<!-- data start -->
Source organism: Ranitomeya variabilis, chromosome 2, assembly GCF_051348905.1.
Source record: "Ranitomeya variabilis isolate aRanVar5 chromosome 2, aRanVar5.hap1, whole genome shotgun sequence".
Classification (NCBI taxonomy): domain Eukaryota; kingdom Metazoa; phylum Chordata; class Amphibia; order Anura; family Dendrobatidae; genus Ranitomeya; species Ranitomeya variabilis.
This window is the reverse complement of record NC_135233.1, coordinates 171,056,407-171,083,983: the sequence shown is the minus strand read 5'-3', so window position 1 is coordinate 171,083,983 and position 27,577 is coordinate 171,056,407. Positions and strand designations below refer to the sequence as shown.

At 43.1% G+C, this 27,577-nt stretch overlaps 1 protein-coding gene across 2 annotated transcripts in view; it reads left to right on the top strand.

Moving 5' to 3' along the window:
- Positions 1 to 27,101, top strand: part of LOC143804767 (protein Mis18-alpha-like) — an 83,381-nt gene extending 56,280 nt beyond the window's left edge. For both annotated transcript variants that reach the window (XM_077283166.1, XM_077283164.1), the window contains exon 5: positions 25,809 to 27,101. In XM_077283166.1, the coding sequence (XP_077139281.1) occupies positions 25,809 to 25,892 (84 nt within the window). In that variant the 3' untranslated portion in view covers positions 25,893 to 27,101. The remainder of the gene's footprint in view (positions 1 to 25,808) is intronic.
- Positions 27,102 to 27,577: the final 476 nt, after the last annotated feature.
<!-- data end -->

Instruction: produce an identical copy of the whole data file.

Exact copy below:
Source organism: Ranitomeya variabilis, chromosome 2, assembly GCF_051348905.1.
Source record: "Ranitomeya variabilis isolate aRanVar5 chromosome 2, aRanVar5.hap1, whole genome shotgun sequence".
Classification (NCBI taxonomy): domain Eukaryota; kingdom Metazoa; phylum Chordata; class Amphibia; order Anura; family Dendrobatidae; genus Ranitomeya; species Ranitomeya variabilis.
This window is the reverse complement of record NC_135233.1, coordinates 171,056,407-171,083,983: the sequence shown is the minus strand read 5'-3', so window position 1 is coordinate 171,083,983 and position 27,577 is coordinate 171,056,407. Positions and strand designations below refer to the sequence as shown.

At 43.1% G+C, this 27,577-nt stretch overlaps 1 protein-coding gene across 2 annotated transcripts in view; it reads left to right on the top strand.

Moving 5' to 3' along the window:
- Positions 1 to 27,101, top strand: part of LOC143804767 (protein Mis18-alpha-like) — an 83,381-nt gene extending 56,280 nt beyond the window's left edge. For both annotated transcript variants that reach the window (XM_077283166.1, XM_077283164.1), the window contains exon 5: positions 25,809 to 27,101. In XM_077283166.1, the coding sequence (XP_077139281.1) occupies positions 25,809 to 25,892 (84 nt within the window). In that variant the 3' untranslated portion in view covers positions 25,893 to 27,101. The remainder of the gene's footprint in view (positions 1 to 25,808) is intronic.
- Positions 27,102 to 27,577: the final 476 nt, after the last annotated feature.